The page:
Natural wines – just a thought

Natural wine is a vague term, and that seems to work.  The art tends to be practiced by small producers for whom time has no cost and whose philosophy is guided by a deep sense of responsibility for the land.  The best often scorn regulation, fearing a loss of independence and of being associated with less forthright producers.
The emerging definition includes a rejection of synthetic vineyard treatments, wild yeast fermentation is popular, some say crucial and biodynamic farming, skin contact for white as well as red wine, amphora and egg shaped vessels are widespread.
There is not one physiological definition that can sums up ‘natural wine’ for all: many have penned there opinions and I question the relevance of these attempts at categorisation.  Perhaps it is best to stick to a philosophical definition, there can be no denying that wine is not natural, since it does not make itself without human intervention.
My feeling is that the winemaker’s philosophy should be to intervene as little as possible; the vines should be adapted to their surroundings and have no need of irrigation; be in a place where it is possible to enjoy or create a healthy microclimate so there is little need for any treatments.  I have little interest in how grapes are picked, it is up to the winemaker as is the choice of yeasts, this is such an important influence and winemakers must not be straightjacketed.  The use of flavouring should to limited to the cask in which the wine is fermented and/or matured and that really is about it. The idea that white wine is better cloudy or that frizzante should taste like cider is absurd.  Winemaking has evolved into a wonderful marriage of art and science where the best exponents understand cause and effect and are able to bend nature to their ultimate ambition; the worst mislead with their miscomprehension that Mother Nature will provide for them, an arrogance rarely seen outside talent shows. The wine must be enjoyable to the drinker, that overrides all and, like beauty, this is indefinable.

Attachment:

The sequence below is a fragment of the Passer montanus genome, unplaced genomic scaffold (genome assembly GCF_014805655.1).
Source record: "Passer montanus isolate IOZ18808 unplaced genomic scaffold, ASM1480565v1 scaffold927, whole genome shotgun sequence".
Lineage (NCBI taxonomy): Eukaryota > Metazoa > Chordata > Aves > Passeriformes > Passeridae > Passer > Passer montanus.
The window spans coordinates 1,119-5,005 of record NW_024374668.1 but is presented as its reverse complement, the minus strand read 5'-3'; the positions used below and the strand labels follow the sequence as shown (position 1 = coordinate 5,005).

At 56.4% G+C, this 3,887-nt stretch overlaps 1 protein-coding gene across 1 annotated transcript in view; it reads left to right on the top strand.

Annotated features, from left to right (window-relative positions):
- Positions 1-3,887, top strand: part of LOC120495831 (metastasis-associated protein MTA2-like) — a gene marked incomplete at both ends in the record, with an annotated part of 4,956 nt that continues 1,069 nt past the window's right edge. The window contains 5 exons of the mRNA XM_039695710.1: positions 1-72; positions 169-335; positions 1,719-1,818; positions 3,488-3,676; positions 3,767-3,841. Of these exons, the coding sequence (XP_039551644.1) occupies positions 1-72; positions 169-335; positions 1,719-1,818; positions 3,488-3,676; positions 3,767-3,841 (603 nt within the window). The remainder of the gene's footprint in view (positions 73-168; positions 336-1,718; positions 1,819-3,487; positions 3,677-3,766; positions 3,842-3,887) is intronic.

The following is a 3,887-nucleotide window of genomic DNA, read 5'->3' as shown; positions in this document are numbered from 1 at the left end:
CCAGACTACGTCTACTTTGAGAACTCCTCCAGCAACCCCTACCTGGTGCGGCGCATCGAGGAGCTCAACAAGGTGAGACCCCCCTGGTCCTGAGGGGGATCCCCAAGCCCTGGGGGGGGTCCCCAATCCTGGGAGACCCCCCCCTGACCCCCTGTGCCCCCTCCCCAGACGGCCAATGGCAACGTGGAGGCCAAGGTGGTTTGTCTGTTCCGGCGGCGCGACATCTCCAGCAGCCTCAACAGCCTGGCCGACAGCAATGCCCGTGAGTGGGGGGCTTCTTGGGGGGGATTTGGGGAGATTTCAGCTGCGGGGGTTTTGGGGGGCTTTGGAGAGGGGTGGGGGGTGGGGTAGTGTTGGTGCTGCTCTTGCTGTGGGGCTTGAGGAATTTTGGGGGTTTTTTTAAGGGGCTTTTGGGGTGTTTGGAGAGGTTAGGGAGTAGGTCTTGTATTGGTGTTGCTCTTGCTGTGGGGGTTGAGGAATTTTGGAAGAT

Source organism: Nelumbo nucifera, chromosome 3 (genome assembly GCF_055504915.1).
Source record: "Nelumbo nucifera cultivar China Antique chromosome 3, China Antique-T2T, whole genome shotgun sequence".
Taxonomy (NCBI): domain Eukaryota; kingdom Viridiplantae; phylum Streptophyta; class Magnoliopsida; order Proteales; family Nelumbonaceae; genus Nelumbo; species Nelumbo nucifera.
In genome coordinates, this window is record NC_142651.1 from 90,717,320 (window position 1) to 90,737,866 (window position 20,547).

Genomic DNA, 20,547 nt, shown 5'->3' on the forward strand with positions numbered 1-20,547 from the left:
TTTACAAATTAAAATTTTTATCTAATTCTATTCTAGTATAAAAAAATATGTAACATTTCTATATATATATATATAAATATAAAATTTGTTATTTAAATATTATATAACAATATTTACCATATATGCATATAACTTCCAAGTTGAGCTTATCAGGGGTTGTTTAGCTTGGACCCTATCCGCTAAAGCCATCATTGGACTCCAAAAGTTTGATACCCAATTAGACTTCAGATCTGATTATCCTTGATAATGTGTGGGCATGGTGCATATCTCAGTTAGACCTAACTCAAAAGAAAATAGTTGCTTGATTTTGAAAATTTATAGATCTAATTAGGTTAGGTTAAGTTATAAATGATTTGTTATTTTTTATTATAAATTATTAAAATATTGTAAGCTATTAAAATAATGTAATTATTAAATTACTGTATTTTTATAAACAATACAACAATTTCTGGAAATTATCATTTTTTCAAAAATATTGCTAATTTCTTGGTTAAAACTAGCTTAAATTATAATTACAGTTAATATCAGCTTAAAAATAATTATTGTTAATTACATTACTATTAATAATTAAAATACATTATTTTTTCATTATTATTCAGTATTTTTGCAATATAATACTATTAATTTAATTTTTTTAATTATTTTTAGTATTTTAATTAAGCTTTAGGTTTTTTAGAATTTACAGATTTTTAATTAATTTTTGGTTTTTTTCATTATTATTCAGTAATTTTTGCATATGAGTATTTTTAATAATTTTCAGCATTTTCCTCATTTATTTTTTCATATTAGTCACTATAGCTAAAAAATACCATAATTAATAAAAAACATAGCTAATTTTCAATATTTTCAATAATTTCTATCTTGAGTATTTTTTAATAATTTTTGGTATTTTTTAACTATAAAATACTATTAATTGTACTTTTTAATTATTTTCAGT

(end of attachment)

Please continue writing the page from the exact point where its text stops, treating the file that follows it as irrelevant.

I suspect that I only buy ‘natural’ wine, some winemakers are more interventionist than others, with good reasons. Certifications and categories are useful, but confusing, it can all become very technical which in turn becomes very dull. Wine is a man-made product, know the man you are buying from and you will know what you are getting, buy without care and drink without care – it is a choice.

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One comment

  1. mattgregory · · Reply

    If, just supposing, you had a spare half hour then a root through here is quite interesting:
    http://www.postmodernwinemaking.com/

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